The phala-citta can arise again in other processes of citta if enlightenment is attained with absorption. As we have seen (Ch. 22), lokuttara cittas accompanied by jhana-factors can experience nibbana with absorption in the case of those who have accumulated skill for jhana. Those who attain enlightenment have different accumulations and according to one's accumulations the lokuttara cittas are accompanied by jhana-factors of different stages of jhana. The phala-citta which is accompanied by jhana-factors can arise many times again, experiencing nibbana with absorption.
Cittas can be counted as eighty-nine or as a hundred and twenty-one- When cittas are counted as a hundred and twenty-one, there are, instead of eight lokuttara cittas, forty lokuttara cittas, which are lokuttara cittas accompanied by jhana-factors. As we have seen, there are five stages of rupa-jhana and at each stage jhana-factors are successively abandoned (See Ch. 22), until at the fifth stage (or at the fourth stage of the fourfold system) there are the remaining factors of samadhi (concentration) and upekkha (indifferent feeling), which arises instead of sukha (pleasant feeling). Lokuttara cittas can be accompanied by jhana-factors of each of the five stages of jhana. For example, when lokuttara cittas are accompanied by jhana-factors of the fifth stage of rupa-jhana, it means that they are accompanied by samadhi and upekkha.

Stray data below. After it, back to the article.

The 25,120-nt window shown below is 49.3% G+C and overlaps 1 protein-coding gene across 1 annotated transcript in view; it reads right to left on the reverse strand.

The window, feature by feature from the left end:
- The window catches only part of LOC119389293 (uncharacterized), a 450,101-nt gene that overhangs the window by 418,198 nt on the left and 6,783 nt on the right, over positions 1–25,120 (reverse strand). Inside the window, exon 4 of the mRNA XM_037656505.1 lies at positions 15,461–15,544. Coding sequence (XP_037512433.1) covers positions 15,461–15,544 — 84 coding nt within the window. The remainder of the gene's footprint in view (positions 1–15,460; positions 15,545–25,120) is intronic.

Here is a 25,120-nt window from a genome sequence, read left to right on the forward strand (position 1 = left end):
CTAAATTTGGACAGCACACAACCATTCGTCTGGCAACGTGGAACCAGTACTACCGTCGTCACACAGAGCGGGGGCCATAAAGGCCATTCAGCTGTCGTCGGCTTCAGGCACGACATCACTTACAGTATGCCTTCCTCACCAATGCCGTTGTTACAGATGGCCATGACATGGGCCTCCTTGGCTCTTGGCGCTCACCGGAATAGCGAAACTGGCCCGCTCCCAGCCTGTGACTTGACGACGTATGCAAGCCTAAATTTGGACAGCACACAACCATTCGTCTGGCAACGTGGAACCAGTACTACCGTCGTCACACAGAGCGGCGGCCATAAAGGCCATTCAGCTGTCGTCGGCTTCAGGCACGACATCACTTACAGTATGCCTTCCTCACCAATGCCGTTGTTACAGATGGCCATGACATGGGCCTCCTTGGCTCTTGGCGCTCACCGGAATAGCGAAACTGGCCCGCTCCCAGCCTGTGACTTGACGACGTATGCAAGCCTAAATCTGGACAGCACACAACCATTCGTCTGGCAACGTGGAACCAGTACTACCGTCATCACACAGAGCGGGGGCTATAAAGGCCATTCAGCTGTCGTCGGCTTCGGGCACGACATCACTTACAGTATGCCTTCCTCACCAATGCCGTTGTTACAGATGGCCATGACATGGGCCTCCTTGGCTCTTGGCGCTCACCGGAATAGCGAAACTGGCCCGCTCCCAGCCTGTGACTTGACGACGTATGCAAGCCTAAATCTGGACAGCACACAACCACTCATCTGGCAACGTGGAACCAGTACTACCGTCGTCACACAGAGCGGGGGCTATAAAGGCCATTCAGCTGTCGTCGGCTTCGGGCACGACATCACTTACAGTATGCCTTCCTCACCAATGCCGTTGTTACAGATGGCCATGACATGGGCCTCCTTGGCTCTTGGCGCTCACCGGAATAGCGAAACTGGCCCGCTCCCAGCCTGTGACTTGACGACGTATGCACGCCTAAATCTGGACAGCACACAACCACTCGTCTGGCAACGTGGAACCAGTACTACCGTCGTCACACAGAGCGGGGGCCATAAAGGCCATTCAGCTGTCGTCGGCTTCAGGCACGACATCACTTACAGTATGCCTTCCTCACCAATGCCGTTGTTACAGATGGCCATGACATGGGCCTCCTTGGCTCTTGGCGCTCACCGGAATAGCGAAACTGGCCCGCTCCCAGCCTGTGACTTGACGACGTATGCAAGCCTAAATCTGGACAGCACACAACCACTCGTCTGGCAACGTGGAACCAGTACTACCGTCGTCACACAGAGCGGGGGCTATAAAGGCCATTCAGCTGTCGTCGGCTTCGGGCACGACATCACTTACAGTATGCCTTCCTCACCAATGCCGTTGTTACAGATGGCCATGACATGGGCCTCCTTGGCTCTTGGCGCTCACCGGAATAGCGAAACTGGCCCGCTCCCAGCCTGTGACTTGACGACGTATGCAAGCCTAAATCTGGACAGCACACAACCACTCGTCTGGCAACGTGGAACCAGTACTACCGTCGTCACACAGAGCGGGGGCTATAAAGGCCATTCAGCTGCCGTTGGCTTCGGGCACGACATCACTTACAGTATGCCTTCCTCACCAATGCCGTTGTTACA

As regards the arupa-jhanacittas, they have meditation subjects which are different from rupa-jhana, but the jhana-factors which accompany them are the same as the jhana-factors of the fifth stage of rupa-jhana, namely samadhi and upekkha. Thus, the jhana-factors of only five types of jhanacitta have to be taken into account when we classify lokuttara cittas which are accompanied by jhana-factors. Consequently, each one of the eight lokuttara cittas can be resolved into five classes and then they can be counted as forty lokuttara cittas
When cittas are counted as 89, they can be summarized as follows:.
When cittas are counted as 121, there are, instead of 8 lokuttara cittas, 40 lokuttara cittas.
B. It seems to me that the way to nibbana is a long way. How could we ever attain it?
A. We should not be impatient and wish for a result that is far off. Instead, we should consider what we have to do at the present moment: to develop mindfulness of the nama and rupa which appear right now. Thus we cultivate the condition for the attainment of nibbana.
Source: Dhamma Study Group, http://www.dhammastudy.com